…you get the drift…

Towards the end of the inflationary time line, economic activity no longer suffices to service debt; the point at which industrial capacity utilization is at an all time low; the point at which after an inexorable decline over 30 years the money multiplier has dropped below 1; the point at which after an inexorable decline over thirty years interest rates are at all time lows…. at that point, inducing more inflation may not help goose GDP growth any longer. If, at the same time, in an attempt to make up for lost revenue governments begin to not only print bonds but also print money to buy said bonds from themselves rather than from each other… at that point, deflation is virtually guaranteed… not only is deflation guaranteed but unlike a bout of deflation that may happen somewhere in the middle of the inflationary time line, deflation at the end of the inflationary time line will also destroy the currency.

If deflation has set in then the following is virtually guaranteed…

Credit implosion

Rising unemployment

Declining consumer expenditure

Declining asset values

Declining earnings

Tightening credit standards

Of course the above wouldn’t be so bad if it weren’t for one thing…

As more people lose their homes and their jobs and as governments must reduce spending on public programs, civil unrest is sure to follow. And if the condition persists, you can bet your bottom Dollar that governments will fall.

So, before that happens, those beacons of morality that are Western governments will very likely not step up to the plate to declare how things are really like. That is very improbable indeed. What Western governments will do on the other hand, is what they have always done in the past… engineer a war. If I am right, this next war coming up will be something to behold.

I say we’ll have us a global conflict by 2013 or 2015 latest.

Got bullion?

If pictures are worth a thousand words, let me try this…

July 6, 2009

Thirty years of manipulating interest rates lower looks like this…

FRED Graph
As you lower interest rates, this is what you get… textbook…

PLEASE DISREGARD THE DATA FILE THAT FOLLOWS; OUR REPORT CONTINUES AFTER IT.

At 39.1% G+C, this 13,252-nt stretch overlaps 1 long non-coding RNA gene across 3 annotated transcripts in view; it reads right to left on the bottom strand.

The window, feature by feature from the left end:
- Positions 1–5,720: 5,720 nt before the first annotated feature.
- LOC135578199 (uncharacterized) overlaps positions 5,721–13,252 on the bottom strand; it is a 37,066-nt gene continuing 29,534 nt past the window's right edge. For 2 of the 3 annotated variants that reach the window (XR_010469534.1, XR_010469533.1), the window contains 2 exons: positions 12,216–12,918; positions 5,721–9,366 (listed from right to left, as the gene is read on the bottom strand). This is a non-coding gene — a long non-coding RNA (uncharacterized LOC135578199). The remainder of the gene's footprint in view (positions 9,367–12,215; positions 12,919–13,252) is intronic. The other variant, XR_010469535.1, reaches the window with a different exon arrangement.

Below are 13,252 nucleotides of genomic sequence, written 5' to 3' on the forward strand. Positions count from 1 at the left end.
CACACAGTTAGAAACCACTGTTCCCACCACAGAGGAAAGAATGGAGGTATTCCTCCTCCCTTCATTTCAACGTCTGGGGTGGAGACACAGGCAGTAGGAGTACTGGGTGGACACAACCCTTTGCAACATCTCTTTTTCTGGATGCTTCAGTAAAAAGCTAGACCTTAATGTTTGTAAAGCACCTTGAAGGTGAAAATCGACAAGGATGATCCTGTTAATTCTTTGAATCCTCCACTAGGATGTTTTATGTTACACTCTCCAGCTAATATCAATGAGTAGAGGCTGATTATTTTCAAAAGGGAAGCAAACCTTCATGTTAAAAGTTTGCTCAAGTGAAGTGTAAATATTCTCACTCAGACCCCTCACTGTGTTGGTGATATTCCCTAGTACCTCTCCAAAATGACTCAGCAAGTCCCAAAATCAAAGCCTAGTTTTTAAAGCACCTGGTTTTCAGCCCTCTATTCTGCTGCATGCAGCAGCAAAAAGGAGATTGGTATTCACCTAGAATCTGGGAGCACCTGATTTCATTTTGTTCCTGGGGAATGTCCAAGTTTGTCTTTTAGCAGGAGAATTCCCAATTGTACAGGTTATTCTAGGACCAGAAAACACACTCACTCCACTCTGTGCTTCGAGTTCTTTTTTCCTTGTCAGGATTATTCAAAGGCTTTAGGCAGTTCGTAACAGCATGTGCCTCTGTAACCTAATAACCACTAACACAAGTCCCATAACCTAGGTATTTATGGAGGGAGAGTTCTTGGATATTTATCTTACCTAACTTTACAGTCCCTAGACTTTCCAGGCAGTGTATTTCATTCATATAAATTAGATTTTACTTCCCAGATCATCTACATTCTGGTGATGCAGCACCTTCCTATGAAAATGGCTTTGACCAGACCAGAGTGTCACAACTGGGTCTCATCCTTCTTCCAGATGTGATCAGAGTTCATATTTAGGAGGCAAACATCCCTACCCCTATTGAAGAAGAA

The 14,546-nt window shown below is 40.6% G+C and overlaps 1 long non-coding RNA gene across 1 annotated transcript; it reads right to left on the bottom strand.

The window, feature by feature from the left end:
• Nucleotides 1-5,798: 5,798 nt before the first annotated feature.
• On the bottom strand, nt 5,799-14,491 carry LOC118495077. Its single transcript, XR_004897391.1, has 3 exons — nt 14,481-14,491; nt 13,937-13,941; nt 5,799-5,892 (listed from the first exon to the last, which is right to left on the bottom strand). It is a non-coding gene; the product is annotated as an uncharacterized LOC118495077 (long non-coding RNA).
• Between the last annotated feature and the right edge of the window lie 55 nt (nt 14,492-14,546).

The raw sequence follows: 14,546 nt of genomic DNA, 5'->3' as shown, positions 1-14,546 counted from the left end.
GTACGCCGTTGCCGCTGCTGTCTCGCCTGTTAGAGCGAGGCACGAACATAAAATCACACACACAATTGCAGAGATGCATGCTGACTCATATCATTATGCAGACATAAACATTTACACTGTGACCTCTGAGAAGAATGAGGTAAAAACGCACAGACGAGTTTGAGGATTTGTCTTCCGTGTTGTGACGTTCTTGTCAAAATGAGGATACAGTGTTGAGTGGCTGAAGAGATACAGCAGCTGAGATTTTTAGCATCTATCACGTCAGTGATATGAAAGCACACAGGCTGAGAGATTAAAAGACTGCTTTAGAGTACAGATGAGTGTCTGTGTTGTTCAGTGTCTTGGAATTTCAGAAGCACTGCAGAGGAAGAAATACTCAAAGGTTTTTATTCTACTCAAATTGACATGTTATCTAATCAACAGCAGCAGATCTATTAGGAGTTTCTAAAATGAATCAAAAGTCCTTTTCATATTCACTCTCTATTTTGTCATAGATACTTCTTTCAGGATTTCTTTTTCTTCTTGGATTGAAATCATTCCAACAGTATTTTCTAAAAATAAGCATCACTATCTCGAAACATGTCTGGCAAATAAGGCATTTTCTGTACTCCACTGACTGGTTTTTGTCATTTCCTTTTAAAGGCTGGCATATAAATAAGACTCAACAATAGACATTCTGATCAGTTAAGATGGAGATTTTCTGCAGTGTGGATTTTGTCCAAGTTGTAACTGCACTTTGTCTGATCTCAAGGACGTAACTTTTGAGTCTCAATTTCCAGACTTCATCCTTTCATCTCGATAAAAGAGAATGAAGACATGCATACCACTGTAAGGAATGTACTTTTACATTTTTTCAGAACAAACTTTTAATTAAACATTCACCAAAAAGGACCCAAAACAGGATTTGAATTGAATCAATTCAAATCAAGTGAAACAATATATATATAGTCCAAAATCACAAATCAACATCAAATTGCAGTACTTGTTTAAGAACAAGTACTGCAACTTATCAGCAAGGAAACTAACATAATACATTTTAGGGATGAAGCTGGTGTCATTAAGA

FRED Graph
As you manipulate interest rates lower, you goose inflation thus peop0le not only spend their savings but they will also take on debt. Textbook Keynes.

Graph: Household Financial Obligations as a percent of Disposable Personal Income

As people take on more debt, their spending power is multiplied. Thus, as Steve Keen eloquently demonstrates in The Cavaliers of Credit, money supply must follow suit. Steve keen shows that money supply follows credit creation and not the other way around. In a debt based economy, that would be fairly intuitive.

FRED Graph

So, we’ve manipulated interest rates to unimaginable low levels, thereby depleting people’s savings and simultaneously encouraging individuals to increase their spending by taking on debt, thereby fostering an increase in money supply. Accelerating debt levels and money supply is what inflation is all about. The chart above shows that we’ve been expanding the money base at an average of 10% year on year.


So, what did we get for all the priming of inflation over the same period of time? This is what we got for our efforts…

FRED Graph
We’ve lowered interest rates, we’ve forced people to spend all their savings, we’ve forced people to go into debt at an ever quickening pace thus making people spend money they did not have, we’ve pumped the money supply at rates that on average were double the rate of GDP expansion and through it all, we’ve been able to push GDP progression at the dizzying speed of… drum roll…  5% year on year… barely….

To summarize, over a period of 30 years, on a year-on-year basis, we’ve put in a financial effort that is on average at least twice as great as the GDP progression we have fostered (NB – the financial effort is actually much greater than what I am illustrating because although my GDP figures take into account government spending, the debt figures do not take into account government borrowing… but you get the point… )
If that does not make you go: “WTF!!” then here is something that should finally make your Penny drop. Here is the kicker!!! This is what entire swathes of politicians and economists have failed to notice over the past thirty years…

Graph: M1 Money Multiplier

That there chart above, can be thought of as the efficiency of money or how many times each new unit of currency contributes to the expansion of the economy (because each coin or Dollar bill is used more than once in its life time so each unit of currency has a “multiplier” effect on the overall economy). That is, how much does each new unit of currency contribute to the expansion of the economy. What the graph above attests to is the exponential nature of the inflationary dynamic. The graph above attests to that pesky characteristic of inflation better described by the law of diminishing returns. In other words, it shows how you always need more inflation in order to bring about the same or greater rate of expansion of GDP. That is because as a government willingly adopts a fiat monetary system, then inflation is the implicit conditio-sine-qua-non of the existence of the system and the state. But as you encourage inflation artificially into a system, you decrease the value of the currency thereby bringing about higher prices.

Today the efficiency of money has fallen below 1. That means that “money” as contemplated by accepted Keynesian theory, has lost its multiplier effect.